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Sat 25 Dec 2010 12:00 AM

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Brave new world

Digital Studio catches up with Said Bacho (right), VP of Harris’ new MESA region. We ask about the reasons for the realignment, as well as what the future holds for Harris in the new region.

Brave new world
Bacho with First Gulf Company’s Naim Saidi (owner/partner), Walid Mukhtar (owner/partner) and Ahmed Kettan (Engineer).

Harris took over Dubai’s Westin
hotel for several days in November to present its newly created Middle East and
South Asia group to customers, staff and dealers

The reorganisation of the two areas, which previously resided within the
MENA and Asia Pacific regions at the group respectively, became effective in July
– the beginning of Harris’ new fiscal year, and Said Bacho, VP of the new MESA region,
is convinced the arrangement will be beneficial to both customers and the company
itself: “Both sub-regions that have merged to form the new region are growth regions,”
he explains. “Previously, we had our resources in Dubai
for the Middle East, and in Delhi for South Asia. We had got to the point where we were seeing a
lot of synergies between the two regions – from a growth perspective, from a resource
alignment perspective, and in terms of leveraging of success between the two regions,
for example a lot of companies operate from Dubai but cover Pakistan or India, and
vice versa. We wanted to capitalise on these synergies.”

With this in mind, Harris has now divided its international operations,
outside of North America, into four regions, each of which contains one of the fast
growing BRIC economies – Brazil in the Caribbean/Latin America region, Russia in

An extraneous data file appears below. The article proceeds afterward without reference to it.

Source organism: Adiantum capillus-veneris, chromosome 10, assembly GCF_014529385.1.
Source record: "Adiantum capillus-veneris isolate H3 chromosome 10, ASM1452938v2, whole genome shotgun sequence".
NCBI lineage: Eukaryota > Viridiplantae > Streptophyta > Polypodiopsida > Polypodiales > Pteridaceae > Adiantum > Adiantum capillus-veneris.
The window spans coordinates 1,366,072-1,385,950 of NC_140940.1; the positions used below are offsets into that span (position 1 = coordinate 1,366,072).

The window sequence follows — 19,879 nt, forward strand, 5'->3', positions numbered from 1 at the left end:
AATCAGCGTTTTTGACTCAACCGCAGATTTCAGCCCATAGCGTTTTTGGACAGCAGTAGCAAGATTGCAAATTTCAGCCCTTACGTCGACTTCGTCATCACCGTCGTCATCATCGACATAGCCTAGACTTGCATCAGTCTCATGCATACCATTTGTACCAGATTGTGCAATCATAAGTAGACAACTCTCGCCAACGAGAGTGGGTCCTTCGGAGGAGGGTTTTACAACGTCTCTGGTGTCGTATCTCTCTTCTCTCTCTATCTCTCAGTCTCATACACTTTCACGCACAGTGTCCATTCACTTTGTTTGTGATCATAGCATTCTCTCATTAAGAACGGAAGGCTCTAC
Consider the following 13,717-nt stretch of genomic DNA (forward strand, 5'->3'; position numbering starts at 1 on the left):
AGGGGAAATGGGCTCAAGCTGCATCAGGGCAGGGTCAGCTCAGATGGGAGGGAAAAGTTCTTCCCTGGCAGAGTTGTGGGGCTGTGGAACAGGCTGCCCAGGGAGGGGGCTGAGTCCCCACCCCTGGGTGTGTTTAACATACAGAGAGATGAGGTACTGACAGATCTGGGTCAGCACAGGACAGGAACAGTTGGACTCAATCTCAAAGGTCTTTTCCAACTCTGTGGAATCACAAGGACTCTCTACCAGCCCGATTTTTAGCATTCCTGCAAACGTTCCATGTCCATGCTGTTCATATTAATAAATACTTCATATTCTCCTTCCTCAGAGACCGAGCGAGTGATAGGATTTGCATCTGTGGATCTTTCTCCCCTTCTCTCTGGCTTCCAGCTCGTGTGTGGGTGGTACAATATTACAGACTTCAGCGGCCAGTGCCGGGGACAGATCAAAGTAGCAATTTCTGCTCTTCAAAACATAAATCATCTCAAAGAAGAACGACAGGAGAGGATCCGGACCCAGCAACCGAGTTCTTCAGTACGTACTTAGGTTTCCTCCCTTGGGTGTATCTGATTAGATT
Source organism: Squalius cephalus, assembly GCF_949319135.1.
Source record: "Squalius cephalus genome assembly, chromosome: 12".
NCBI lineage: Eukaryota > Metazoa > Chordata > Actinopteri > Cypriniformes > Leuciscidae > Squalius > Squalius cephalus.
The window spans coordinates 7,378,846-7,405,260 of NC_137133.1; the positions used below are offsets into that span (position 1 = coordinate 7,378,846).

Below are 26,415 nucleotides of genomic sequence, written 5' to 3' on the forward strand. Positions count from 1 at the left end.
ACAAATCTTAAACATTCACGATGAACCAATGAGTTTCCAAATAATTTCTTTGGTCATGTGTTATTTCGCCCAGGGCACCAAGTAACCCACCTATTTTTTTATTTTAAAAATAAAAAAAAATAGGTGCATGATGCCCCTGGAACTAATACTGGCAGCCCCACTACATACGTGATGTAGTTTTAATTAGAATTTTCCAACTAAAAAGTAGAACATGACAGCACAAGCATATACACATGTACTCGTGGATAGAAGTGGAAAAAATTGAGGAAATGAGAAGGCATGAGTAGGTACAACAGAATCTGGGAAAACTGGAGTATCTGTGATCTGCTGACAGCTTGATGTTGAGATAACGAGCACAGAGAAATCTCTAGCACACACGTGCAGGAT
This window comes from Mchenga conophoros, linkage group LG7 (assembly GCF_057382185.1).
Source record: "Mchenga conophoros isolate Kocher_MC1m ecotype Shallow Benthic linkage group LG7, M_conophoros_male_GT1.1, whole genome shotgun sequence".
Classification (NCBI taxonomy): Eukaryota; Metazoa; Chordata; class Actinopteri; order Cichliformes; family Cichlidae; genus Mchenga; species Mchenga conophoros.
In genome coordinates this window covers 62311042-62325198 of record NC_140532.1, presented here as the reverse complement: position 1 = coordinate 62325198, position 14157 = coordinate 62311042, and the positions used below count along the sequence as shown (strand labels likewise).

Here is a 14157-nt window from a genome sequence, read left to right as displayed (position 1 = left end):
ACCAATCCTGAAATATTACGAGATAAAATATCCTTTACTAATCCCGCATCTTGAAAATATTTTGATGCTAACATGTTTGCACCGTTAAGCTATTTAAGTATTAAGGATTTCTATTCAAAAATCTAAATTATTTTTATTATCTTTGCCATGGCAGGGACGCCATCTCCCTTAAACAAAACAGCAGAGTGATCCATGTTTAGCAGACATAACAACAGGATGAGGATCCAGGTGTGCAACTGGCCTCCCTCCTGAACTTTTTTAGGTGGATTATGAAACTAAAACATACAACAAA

Europe and Africa, India in the new MESA region and China in Asia/Pacific. Within
this new structure, MESA
is a region in its own right, with its own resources, its own management structure
and its own stature within the company. According to Bacho, the joining together
of two previously disparate, but independently successful teams should allow Harris
to serve both sub-regions better than ever before.

The new structure could be seen as a significant comment on the
slow current performance of the traditionally strong European market, although Bacho
is keen not to link the new region’s creation too strongly with the depressed, post-recession
European, and to a degree Asian, markets: “I wouldn’t go so far as to say we’re
pulling the Middle East out of Europe directly because of the poor economic conditions
there, but there is certainly more growth in this part of the world currently than
there is in other parts which are still being hit by the downturn. To a certain
extent, if you have a region of growth that’s being pulled back by a region that’s
not growing, that can be a burden.”

Bacho also concedes that with both the Middle East and India
perhaps being seen as relatively secondary markets within their previous regions,
despite their strong performance, it was logical to restructure: “By having the
new region, we’ve doubled our resources overnight – how long would that have taken
organically? We’ve more than doubled the number of service engineers we have in
the region – we did have three in the Middle East,
now we have 10. Our sales team has grown from four to eight, and we’ve restructured
the region such that sales teams now have less accounts, and countries, to manage
so they can focus more, visit customers more frequently and engage in discussions
in a timely manner. The same is true on the service side – we now have a head of
service in Dubai, which we’ve never had before, and
the same in South Asia.

“Like any company, when we were growing so quickly, we’ve faced
challenges with servicing in the past, so we stepped back and looked how we could